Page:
Jane Siberry Snaps

Apparently, Jane Siberry doesn’t appreciate people calling attention to her website, which allows people to pay as they wish to download Siberry’s music. I liked the idea, and blogged about it a few days ago. But here’s what Siberry wrote on her MySpace journal today:

The ‘self-determined pricing’ policy of the store is in the spotlight again, freakonomics has an online article; abc news emailed. I don’t want the attention. I think I’ll change the pricing to ‘you can pay me all you want but i’m not going to let you hear it’.

Youch. Regrets, Ms. Siberry. Seems as we have a lousy track record with pop singers — anybody remember Levitt’s “Thomas Dolby has a new record” announcement?

Levitt wanted me to add that he owns two Jane Siberry CDs from before the self-determined pricing era.

I guess we should give up pop singers and stick to crack dealers, real-estate agents, and poker cheats.


tim in tampa

Sheesh. It must be nice to be simultaneously obscure and yet independently wealthy enough to not appreciate further attention.

dratskee

I wonder if the people who already knew about her website were devoted enough fans that they would pay, but the merely curious stragglers didn't? I can see publicity having that downside.

ganesha23

dratskee has a good point. I wonder what if any the difference between an obscure site or store and a popular one? And when an obscure site/store is publicized what happens to the sales then?

sophistry

She would lose out if her actual fans buy close to the average price and newcomers pay nothing and her number of fans is constant.

So as newcomers come and pay nothing, it drives down her average price, and her fans will still buy the same quantity but at a lower price.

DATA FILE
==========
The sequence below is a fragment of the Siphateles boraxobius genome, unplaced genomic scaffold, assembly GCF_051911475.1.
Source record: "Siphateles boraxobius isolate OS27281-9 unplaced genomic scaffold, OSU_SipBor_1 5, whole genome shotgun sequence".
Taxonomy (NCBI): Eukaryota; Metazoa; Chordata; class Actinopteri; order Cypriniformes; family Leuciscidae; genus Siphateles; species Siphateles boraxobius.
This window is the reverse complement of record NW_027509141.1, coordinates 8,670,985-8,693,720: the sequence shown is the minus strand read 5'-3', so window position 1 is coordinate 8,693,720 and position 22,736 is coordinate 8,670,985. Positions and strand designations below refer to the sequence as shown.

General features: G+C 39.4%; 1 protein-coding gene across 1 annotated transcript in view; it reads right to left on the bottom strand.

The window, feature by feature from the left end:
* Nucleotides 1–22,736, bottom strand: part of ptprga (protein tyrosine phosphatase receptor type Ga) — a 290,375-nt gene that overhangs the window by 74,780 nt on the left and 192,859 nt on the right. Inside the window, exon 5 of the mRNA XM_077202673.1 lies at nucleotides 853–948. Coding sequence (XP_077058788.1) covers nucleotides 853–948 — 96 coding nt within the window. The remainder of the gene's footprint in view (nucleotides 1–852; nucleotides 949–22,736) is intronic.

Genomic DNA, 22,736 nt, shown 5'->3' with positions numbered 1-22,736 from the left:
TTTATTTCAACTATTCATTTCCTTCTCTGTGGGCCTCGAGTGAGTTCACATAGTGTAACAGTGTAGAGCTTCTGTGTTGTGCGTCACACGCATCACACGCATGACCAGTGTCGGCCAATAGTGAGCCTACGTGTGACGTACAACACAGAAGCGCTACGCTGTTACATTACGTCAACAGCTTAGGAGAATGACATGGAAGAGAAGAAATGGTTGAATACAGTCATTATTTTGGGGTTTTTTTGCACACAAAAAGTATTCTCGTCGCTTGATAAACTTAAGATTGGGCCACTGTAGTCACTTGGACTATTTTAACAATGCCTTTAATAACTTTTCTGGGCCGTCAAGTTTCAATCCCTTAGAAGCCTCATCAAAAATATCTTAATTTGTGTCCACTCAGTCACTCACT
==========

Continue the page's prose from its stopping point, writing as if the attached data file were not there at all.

But some of the newcomers will become fans. If she gains a sufficient number of fans relative to the total number of newcomers, it would offset the lowered average selling price.

The fact that she doesn't like the publicity suggests that she herself believes that it won't help her get very many fans relative to freeriders.

She may want to adjust the average price paid by song by conditioning it on people who actually paid more than 1 cent to circumvent the problem of her fans using the average price to figure out what is the approximite value of her songs (conditional on the option that it is free)

bgriffs

If she thinks that her demand is that elastic, perhaps she should hire new PR people.

wkwillis

I remember the famous snark that Bloomingdales gave Murdoch when he tried to get them to buy ads in his papers.
"Your readers are our shoplifters."

Siwi

It's the "fear" that obscure future for her site that worries her much. Or perhaps she can perceive a bright booming site but that is far beyond her mind.

Siwi

It's the "fear" of the obscure future for her site that worries her much. Or perhaps she can perceive a bright booming site but that is far beyond her mind.

blou888

Ummmmm...Testing

blou888

It's the “fear” that obscure future for her site that worries her much. Or perhaps she can perceive a bright booming site but that is far beyond her mind.

xinit

There's something that makes me ill about the artist that wails about people paying attention to their work. They have success, and don't want it... Perhaps the whole idea of having a web page eludes this sort?